Twenty years after his death, 23 years since his last live performance and a quarter of a century removed from his final studio recordings, the stream of ‘new’ product from the Frank Sinatra camp has never stopped. And as long as there’s an audience out there and money to be made, there’s no reason to think it will dry up anytime soon.
Some from-the-vaults releases, like the acclaimed city-specific New York, Vegas or Frank Sinatra In Hollywood box sets, have been revelatory, with aesthetically pleasing packaging, detailed annotation, and previously unheard music that can stand alongside just about anything in the FS catalogue. Others have been little more than rejigged greatest hits packages, sometimes baited with superior remastering and a rarity or two for the faithful, who need another CD with My Way and Strangers In The Night like they need a hole in the head.
Standing Room Only, released by Frank Sinatra Enterprises Capitol/UMe earlier this month, is a stellar new collection that presents three captivating rare and previously unreleased Sinatra concerts from the 1960s (a second show with Count Basie at The Sands, Las Vegas that’s brand new to CD), 1970s and ‘80s.
Frank Sinatra had the reputation as the most accomplished entertainer of the 20th Century for a reason. His acclaimed concerts always sold out, leaving many fans clamouring to try to score a spot to stand behind the seats or along a wall with a rare and coveted ‘standing room only’ ticket to the big show. Being in the room for the Chairman of the Board’s performances of Come Fly With Me, You Make Me Feel So Young, The Lady Is A Tramp or The Theme From ‘New York, New York’, and so many more of his iconic songs met have been a thrilling experience for anyone who had the opportunity.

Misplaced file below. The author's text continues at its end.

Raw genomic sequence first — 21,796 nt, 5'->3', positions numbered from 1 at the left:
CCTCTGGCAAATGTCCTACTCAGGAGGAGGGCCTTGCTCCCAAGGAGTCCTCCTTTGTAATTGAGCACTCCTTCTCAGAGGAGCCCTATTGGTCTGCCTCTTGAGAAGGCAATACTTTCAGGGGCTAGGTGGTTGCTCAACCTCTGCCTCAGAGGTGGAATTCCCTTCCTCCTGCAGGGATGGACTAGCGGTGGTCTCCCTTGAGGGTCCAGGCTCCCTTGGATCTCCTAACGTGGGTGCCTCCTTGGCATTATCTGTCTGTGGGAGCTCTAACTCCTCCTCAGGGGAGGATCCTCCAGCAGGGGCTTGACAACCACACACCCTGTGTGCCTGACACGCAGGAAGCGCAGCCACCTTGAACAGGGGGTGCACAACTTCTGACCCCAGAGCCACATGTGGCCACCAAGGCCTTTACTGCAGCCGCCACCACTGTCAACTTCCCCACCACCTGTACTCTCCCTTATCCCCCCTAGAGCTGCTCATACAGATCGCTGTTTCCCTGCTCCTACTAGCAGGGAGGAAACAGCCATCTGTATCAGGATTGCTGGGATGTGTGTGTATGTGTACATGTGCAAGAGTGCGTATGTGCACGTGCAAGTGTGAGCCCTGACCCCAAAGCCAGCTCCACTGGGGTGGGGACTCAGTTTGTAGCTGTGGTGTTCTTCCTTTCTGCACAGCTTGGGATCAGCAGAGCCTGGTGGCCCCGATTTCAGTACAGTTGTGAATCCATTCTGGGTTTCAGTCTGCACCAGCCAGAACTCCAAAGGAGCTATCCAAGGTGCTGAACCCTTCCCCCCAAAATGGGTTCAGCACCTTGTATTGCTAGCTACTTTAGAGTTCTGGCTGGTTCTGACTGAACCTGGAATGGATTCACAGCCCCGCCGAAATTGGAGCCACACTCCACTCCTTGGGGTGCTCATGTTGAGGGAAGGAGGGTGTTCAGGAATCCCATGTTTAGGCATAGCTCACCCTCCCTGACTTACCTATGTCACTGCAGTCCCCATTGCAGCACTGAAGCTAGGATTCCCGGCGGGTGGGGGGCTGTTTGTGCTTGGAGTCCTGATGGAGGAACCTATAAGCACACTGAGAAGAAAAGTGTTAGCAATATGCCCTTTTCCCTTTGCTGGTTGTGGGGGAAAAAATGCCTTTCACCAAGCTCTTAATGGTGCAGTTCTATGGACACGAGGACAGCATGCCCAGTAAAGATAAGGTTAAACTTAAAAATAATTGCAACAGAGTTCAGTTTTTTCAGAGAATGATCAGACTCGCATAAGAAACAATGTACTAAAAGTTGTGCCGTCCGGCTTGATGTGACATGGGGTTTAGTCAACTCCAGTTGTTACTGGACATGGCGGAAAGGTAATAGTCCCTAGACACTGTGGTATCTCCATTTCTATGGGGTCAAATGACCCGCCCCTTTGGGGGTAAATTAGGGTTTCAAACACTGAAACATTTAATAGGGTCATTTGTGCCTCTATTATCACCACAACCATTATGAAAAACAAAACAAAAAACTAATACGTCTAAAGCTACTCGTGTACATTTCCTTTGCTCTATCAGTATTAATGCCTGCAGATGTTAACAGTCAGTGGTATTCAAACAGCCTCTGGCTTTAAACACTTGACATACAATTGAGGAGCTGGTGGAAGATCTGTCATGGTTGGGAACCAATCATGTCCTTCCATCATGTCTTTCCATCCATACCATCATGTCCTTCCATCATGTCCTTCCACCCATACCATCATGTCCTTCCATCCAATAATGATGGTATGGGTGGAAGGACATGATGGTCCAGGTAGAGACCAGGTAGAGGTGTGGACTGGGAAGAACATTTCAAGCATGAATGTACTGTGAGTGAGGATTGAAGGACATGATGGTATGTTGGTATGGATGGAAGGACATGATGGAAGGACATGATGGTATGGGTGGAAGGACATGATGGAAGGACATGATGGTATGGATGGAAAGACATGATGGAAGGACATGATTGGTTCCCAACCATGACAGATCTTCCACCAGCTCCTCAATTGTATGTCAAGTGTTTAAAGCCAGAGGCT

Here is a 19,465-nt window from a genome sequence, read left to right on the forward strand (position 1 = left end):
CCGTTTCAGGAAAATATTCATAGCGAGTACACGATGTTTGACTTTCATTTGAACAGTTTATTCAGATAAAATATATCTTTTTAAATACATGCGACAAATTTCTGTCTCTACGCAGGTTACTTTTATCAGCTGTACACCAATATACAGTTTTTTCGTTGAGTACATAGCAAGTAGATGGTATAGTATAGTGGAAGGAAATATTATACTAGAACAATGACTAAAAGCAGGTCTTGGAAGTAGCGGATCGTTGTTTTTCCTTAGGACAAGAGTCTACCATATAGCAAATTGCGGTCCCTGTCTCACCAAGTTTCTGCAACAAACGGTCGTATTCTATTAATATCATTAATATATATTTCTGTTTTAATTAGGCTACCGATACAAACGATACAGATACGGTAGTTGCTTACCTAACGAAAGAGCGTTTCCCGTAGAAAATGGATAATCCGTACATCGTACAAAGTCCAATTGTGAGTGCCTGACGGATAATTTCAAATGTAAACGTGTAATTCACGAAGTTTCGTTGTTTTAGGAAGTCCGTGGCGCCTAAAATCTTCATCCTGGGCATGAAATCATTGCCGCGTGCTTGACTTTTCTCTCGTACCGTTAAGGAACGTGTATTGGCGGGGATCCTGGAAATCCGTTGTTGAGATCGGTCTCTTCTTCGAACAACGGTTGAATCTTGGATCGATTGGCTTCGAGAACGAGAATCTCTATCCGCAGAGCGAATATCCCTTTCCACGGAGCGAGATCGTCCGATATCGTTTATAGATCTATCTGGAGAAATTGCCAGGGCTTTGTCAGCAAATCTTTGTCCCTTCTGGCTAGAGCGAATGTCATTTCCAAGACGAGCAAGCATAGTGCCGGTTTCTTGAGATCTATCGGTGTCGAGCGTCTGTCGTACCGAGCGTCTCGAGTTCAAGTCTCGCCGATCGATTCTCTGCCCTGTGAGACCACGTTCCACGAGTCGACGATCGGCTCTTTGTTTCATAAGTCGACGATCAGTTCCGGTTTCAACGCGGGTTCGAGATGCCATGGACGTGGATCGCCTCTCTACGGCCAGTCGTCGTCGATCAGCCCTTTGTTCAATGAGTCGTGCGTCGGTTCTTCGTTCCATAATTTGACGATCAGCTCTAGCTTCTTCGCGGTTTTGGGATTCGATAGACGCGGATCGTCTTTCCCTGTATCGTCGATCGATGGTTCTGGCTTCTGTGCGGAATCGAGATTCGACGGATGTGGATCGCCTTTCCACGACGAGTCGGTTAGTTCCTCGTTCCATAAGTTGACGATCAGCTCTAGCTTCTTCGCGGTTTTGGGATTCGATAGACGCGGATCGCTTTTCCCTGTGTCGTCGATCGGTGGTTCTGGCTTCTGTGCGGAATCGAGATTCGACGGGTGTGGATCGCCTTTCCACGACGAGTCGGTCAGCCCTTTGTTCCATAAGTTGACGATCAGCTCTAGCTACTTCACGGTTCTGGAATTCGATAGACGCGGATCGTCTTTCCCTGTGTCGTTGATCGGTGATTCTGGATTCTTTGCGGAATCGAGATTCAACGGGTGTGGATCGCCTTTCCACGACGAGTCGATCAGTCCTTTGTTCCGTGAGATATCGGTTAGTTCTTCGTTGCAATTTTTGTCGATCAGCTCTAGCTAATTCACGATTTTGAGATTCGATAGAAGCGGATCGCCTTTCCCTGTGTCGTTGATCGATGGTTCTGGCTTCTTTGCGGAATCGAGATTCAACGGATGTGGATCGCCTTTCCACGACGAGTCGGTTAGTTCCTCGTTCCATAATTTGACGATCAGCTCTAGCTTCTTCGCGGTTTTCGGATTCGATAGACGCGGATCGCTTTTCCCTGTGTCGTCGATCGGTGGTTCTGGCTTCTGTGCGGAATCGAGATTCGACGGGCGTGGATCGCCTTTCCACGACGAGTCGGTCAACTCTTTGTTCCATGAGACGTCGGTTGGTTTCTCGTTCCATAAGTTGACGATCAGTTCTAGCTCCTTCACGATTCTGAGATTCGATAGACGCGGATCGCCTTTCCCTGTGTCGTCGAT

But there’s still a treasure trove of unreleased Sinatra music out there that has yet to see the light of day. A lot of it circulated on bootleg CDs and LPs for years until Nancy Sinatra, acting on behalf of her father’s estate, almost singlehandedly put a stop to the trade a few years back. You can’t really blame her for clamping down, although her claims that Frank hated bootlegs passionately seem wildly exaggerated, if not downright mistaken. Regardless, it’s made collecting Ol’ Blue Eyes’ music a lot less fun for a lot of hardcore fans.
Mind you, Sinatra’s estate has, over the years, taken several bootlegs, cleaned them up a little, and put them on the market for the masses to enjoy, which is obviously a great idea. Here’s another four that they should get to before I’m back here writing about Frankie’s 105th birthday celebration in 2020.
Duets For One (July-October 1993)
Even at the end of his career, with his voice and his memory shot, Sinatra could still make magic when you stuck him in front of a microphone. The only problem is that Aretha Franklin, Barbra Streisand, Chrissie Hynde, and most the other ill-advised electronic ‘duet partners’ that got paired with Frank on the two Duets albums of 1993 and 1994 were woefully unsuited to the material.
At least Madonna, no match for anyone in the vocal stakes, had the good sense to decline to take part in the cheesefest. Pavarotti, however, who, in case you’ve forgotten, was an opera singer, didn’t, and turns in the most unintentionally hilarious vocal I’ve ever had the misfortune to hear. Regrets? I ‘ad a few… Yeah, mainly ever trying to listen to that execrable version of My Way in the first place. It’s for this reason Duets and Duets II are The Voice’s two most unlistenable albums.https://www.dailymotion.com/video/x2mgtua